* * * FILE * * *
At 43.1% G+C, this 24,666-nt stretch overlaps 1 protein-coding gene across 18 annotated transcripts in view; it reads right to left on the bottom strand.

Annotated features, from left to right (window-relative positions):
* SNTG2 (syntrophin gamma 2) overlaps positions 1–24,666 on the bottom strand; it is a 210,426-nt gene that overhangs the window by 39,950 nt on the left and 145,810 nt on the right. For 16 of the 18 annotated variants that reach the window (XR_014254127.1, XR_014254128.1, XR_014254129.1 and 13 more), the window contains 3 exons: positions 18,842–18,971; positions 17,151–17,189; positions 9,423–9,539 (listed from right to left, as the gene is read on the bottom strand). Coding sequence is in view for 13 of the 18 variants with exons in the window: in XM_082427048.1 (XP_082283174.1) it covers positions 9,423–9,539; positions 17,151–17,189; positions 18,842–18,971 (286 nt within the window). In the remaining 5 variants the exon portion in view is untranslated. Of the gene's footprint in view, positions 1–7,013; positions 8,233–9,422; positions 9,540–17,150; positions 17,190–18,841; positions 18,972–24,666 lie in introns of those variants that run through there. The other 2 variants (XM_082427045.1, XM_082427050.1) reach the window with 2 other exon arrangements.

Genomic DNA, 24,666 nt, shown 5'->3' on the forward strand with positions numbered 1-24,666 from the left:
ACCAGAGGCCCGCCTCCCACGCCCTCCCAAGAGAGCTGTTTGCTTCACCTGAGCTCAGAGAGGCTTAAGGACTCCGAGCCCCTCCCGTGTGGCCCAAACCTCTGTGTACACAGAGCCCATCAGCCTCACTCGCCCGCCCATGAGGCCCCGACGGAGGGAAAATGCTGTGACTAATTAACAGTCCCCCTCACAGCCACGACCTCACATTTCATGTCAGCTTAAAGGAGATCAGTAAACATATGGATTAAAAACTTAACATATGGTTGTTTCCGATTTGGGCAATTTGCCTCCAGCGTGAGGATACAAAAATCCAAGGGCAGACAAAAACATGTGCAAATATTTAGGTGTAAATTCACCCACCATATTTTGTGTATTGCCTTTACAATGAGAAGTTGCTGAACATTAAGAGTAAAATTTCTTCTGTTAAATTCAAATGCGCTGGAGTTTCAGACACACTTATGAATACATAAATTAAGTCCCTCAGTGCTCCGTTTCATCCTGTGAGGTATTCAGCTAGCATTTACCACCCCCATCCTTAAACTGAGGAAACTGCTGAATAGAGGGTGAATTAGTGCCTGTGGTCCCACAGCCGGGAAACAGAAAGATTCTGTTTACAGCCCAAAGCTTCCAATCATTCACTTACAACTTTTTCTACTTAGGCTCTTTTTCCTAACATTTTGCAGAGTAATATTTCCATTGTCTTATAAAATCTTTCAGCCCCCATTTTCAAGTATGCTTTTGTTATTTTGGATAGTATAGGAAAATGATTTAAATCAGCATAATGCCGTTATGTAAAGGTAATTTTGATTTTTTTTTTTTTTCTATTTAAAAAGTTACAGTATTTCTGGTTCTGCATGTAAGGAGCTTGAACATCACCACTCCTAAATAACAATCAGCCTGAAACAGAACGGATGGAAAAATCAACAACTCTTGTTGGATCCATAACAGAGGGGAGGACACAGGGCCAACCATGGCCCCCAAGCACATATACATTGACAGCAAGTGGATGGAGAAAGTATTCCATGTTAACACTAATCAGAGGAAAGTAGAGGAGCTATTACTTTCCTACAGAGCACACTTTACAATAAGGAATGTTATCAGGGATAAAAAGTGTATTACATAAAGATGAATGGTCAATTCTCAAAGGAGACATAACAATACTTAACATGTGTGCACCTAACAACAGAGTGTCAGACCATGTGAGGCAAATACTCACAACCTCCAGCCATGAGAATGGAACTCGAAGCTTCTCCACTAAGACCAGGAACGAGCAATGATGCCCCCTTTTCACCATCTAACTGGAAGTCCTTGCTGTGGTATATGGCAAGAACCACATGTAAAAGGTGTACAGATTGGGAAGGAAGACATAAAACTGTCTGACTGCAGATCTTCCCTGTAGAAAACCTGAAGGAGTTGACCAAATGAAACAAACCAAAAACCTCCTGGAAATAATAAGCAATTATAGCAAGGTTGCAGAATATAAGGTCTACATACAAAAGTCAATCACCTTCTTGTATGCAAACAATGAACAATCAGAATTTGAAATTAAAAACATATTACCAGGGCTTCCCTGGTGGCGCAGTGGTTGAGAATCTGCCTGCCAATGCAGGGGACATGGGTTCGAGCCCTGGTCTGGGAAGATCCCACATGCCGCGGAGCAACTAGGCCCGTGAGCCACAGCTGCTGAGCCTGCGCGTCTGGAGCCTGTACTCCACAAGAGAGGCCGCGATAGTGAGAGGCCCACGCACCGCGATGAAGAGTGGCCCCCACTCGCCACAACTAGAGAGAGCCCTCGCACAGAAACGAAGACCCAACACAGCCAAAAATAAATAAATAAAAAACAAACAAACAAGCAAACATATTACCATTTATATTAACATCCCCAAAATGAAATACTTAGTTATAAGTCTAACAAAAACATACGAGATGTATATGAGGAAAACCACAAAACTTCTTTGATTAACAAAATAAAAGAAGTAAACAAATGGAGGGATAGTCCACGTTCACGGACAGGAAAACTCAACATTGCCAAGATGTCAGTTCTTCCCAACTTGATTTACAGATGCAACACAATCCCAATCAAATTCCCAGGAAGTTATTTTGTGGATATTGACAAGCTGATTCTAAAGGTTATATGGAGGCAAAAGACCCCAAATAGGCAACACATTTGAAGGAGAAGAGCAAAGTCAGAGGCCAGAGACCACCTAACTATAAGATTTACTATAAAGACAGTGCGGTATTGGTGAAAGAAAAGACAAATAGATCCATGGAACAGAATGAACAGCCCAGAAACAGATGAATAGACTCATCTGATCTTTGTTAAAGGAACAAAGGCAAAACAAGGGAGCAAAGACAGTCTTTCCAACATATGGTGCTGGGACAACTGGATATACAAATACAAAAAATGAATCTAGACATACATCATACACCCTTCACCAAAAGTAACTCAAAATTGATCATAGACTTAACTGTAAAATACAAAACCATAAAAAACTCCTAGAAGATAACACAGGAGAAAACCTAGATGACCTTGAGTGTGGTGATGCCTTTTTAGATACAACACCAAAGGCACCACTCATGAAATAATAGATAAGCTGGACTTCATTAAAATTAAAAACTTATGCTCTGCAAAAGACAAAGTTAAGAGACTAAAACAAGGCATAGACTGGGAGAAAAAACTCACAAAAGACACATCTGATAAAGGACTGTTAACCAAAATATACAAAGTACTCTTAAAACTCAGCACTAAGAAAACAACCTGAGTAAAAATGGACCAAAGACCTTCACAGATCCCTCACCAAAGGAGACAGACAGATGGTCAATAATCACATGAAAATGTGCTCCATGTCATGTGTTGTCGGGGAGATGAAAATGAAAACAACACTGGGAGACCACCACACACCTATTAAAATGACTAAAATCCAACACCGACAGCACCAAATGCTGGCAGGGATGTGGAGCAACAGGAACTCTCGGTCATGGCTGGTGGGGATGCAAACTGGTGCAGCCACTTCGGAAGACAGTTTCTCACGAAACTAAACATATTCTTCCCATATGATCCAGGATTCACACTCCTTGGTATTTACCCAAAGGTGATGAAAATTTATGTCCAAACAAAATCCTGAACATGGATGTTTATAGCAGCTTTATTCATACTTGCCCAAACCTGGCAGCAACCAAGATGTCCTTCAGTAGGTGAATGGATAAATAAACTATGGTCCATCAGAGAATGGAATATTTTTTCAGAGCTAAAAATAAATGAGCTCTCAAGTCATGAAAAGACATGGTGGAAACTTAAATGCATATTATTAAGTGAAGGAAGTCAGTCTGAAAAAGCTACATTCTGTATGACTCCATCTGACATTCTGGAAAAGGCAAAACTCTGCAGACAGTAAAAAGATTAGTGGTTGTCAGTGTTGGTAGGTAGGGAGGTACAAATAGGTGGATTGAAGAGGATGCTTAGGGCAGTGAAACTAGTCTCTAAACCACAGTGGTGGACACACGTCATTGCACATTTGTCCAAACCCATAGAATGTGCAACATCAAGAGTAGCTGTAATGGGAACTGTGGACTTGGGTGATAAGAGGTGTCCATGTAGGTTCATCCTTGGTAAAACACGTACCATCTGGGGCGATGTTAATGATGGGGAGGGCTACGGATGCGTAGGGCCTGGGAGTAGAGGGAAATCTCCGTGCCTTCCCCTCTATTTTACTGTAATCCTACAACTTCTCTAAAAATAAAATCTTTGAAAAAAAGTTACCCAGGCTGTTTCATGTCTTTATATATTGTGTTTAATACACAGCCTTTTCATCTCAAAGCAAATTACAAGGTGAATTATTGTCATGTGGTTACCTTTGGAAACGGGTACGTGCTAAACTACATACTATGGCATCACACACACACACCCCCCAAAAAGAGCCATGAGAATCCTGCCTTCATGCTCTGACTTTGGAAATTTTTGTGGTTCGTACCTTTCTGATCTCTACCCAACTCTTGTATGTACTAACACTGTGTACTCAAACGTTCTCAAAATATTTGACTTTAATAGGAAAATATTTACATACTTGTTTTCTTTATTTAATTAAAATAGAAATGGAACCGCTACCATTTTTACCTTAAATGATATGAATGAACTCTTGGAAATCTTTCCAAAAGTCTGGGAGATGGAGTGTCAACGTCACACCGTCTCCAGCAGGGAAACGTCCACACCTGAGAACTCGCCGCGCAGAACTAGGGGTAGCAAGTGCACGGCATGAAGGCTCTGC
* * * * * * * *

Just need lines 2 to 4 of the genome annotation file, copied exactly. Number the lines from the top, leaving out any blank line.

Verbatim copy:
Annotated features, from left to right (window-relative positions):
* SNTG2 (syntrophin gamma 2) overlaps positions 1–24,666 on the bottom strand; it is a 210,426-nt gene that overhangs the window by 39,950 nt on the left and 145,810 nt on the right. For 16 of the 18 annotated variants that reach the window (XR_014254127.1, XR_014254128.1, XR_014254129.1 and 13 more), the window contains 3 exons: positions 18,842–18,971; positions 17,151–17,189; positions 9,423–9,539 (listed from right to left, as the gene is read on the bottom strand). Coding sequence is in view for 13 of the 18 variants with exons in the window: in XM_082427048.1 (XP_082283174.1) it covers positions 9,423–9,539; positions 17,151–17,189; positions 18,842–18,971 (286 nt within the window). In the remaining 5 variants the exon portion in view is untranslated. Of the gene's footprint in view, positions 1–7,013; positions 8,233–9,422; positions 9,540–17,150; positions 17,190–18,841; positions 18,972–24,666 lie in introns of those variants that run through there. The other 2 variants (XM_082427045.1, XM_082427050.1) reach the window with 2 other exon arrangements.

Genomic DNA, 24,666 nt, shown 5'->3' on the forward strand with positions numbered 1-24,666 from the left: